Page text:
Strategies for successful tree planting this winter

When I plant a tree, I expect it to be there for 100 years… or more! That doesn’t always happen. We planted a tulip poplar in 1979 and it grew beautifully into an 80-foot tree but was blown down, completely uprooted, during Hurricane Michael. In retrospect, I believe the tree would still be standing if we had not planted it in the open where it stood all by itself, exposed to Michael’s wind gusts.

We should have planted it a mere 20 feet away at the edge of the existing urban woodland that we maintain along the canopy road on Centerville Road. The trees clustered together in this piece of woods – winged elm, swamp chestnut oak, black cherry, live oak – all stood together, protecting each other.

Choosing a tree

There are so many trees from which to choose. When you visit a plant nursery, have an idea of the amount of sunshine you have in your yard and how large you would like the tree to grow in the future.

Also, dig down into the soil and be able to describe the texture of the soil – very sandy, heavy clay, loamy clay, rich dark soil, and so on. Does the spot where you want to plant collect water after rainfall? Different trees have different soil, moisture, and light requirements.

A guide to proper tree planting. Illustration by Native Nurseries of Tallahassee. (Photo: Native Nurseries)

A guide to proper tree planting. Illustration by Native Nurseries of Tallahassee. (Photo: Native Nurseries)

Planting a tree

By far the biggest mistake people make in tree planting is digging a hole too deep and burying the roots too deeply. This will cause the tree to decline over time and eventually die. Dig a very wide but shallow hole, only deep enough so the root ball is planted slightly higher than the ground.

Unfortunately, this problem is exacerbated by the sometimes shoddy work that happens at some wholesale nurseries. Often the trees are planted too deeply in the pots when transplanted from small pots to larger pots.

It is very important to scrape the soil away from the top of the root ball until you reach the first side root of the tree. There may be an inch or even two of soil to remove depending on how many times the tree has been transplanted during the growing process. The root flare should be placed slightly above the ground level.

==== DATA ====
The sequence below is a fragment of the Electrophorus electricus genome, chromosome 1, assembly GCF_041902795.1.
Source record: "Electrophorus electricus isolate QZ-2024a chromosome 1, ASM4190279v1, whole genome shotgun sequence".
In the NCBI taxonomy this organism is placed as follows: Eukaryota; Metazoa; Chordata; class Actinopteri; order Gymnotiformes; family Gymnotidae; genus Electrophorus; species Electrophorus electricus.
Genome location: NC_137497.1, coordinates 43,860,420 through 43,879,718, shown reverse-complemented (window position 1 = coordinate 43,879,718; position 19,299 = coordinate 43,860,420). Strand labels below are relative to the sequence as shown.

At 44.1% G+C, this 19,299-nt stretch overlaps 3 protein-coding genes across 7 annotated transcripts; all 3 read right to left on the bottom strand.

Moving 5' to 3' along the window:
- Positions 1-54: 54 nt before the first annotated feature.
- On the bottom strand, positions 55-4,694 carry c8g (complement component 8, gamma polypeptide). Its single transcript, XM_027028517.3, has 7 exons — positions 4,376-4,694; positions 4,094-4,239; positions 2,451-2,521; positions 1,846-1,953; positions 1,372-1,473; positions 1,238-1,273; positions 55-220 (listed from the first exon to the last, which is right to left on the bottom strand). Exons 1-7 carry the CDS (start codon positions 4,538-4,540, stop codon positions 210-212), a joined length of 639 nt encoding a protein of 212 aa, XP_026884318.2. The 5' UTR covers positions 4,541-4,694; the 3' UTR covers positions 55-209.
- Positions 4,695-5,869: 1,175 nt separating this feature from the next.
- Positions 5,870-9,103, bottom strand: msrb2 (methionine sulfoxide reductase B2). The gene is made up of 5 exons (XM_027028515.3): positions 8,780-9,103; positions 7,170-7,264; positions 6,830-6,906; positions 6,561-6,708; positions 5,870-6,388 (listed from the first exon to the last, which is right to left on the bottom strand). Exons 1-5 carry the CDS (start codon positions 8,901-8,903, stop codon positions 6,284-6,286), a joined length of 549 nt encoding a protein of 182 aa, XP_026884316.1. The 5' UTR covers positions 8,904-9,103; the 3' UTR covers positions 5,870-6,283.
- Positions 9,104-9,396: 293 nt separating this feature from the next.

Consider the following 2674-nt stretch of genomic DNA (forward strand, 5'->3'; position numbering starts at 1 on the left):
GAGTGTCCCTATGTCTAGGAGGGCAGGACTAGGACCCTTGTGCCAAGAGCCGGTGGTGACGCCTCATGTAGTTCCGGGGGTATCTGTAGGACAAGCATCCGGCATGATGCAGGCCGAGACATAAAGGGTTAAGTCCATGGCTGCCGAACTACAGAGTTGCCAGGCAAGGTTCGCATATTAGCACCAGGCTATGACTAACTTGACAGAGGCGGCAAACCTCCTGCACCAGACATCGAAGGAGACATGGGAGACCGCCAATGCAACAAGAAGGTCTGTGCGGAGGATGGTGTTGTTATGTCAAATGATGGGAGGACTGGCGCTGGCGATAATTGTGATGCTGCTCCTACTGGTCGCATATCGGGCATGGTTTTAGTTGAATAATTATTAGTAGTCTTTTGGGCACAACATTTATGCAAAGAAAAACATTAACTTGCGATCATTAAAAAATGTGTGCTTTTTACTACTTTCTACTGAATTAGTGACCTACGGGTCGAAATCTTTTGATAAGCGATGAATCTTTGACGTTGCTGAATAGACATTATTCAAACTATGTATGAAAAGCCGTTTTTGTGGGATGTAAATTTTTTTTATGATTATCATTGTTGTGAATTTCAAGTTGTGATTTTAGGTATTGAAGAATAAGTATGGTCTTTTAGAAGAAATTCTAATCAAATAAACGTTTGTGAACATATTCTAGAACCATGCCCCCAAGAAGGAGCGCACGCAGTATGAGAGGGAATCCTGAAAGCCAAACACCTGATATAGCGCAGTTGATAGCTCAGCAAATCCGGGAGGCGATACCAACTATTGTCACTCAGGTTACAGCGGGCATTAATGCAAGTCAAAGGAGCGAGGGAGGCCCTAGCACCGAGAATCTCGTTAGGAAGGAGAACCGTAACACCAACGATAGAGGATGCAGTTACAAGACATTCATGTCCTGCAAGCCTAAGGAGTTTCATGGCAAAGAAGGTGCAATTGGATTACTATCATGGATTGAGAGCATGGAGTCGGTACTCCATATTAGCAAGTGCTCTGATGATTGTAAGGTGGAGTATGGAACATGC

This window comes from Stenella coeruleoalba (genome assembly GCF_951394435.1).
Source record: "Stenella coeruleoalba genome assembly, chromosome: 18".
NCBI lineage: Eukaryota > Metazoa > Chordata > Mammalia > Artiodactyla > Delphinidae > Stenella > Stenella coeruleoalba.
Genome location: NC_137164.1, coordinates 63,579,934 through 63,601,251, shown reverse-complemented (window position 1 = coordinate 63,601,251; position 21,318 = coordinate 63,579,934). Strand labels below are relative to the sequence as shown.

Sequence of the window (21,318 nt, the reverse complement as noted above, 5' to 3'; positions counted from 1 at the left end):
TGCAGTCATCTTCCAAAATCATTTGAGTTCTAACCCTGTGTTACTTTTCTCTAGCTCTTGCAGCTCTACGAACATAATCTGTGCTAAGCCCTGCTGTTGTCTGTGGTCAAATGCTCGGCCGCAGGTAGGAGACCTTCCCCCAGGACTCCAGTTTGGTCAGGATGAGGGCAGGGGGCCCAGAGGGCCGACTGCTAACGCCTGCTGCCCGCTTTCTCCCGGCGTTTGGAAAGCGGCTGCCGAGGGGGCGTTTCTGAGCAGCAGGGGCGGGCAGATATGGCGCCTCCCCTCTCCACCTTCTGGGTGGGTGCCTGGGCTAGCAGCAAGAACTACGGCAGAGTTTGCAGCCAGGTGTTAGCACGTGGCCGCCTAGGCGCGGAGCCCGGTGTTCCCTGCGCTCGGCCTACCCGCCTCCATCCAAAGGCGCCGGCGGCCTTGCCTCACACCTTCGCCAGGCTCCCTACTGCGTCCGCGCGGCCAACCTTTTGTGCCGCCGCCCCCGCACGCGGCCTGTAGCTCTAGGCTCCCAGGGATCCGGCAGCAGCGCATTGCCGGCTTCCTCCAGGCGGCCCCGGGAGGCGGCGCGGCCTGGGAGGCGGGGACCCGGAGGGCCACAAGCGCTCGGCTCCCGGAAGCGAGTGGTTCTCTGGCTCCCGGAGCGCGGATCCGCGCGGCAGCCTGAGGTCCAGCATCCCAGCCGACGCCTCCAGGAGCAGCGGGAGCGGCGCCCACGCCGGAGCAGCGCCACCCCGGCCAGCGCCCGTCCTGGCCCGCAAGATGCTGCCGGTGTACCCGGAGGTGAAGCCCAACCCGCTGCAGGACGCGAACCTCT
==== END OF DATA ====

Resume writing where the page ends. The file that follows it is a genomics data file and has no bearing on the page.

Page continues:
Volunteers helped plant more than 165 trees in the Apalachee Regional Park in honor of Arbor Day. (Photo: Courtesy Leon County)

Volunteers helped plant more than 165 trees in the Apalachee Regional Park in honor of Arbor Day. (Photo: Courtesy Leon County)

The best time to plant a tree is during winter. Florida’s Arbor Day is always scheduled in the prime planting time of January. Trees are dormant in winter and will not require as much watering as ones planted in the warmer months.

We often think that bigger is better, but in the case of trees, I believe you can achieve greater success by planting smaller trees. I have noticed that bare root seedlings of native trees when planted in winter are particularly robust. Their roots have never been confined in containers. Younger trees in three-gallon containers and seven-gallon containers have had less time to become root bound and, when planted correctly, grow very quickly.

What do scientists have to say about this? Researchers at the University of Florida advise that if irrigation cannot be provided for the recommended period after planting, smaller nursery stock should be planted to ensure survival. UF also reports that because small trees establish more quickly, they are better able to compete with weeds and they become wind-firm sooner than larger nursery stock, which is important in storms.

Another mistake many folks make is piling pine straw or leaf mulch up around the trunk of the tree. Use a four foot diameter of mulch, but keep it away from the trunk to avoid causing fungus issues. If you use a maintenance service, hold them accountable if they weed whack the base of the trunk. Spread enough mulch around the tree to keep mowers away from the trunk.

Water is important for success. Water regularly, several times per week if possible in the heat of the first summer, then move towards once per week, and then as needed. The tree will need to be watered through droughts for the first few years until it becomes established.

As more development occurs in Leon County, consider choosing native trees, especially if you are concerned about habitat for birds and other wildlife. The latest research published in Proceedings of the National Academy of Sciences and reported on Smithsonian.com, shows how quickly songbird populations fall off when neighborhoods are planted primarily with non-native trees and shrubs.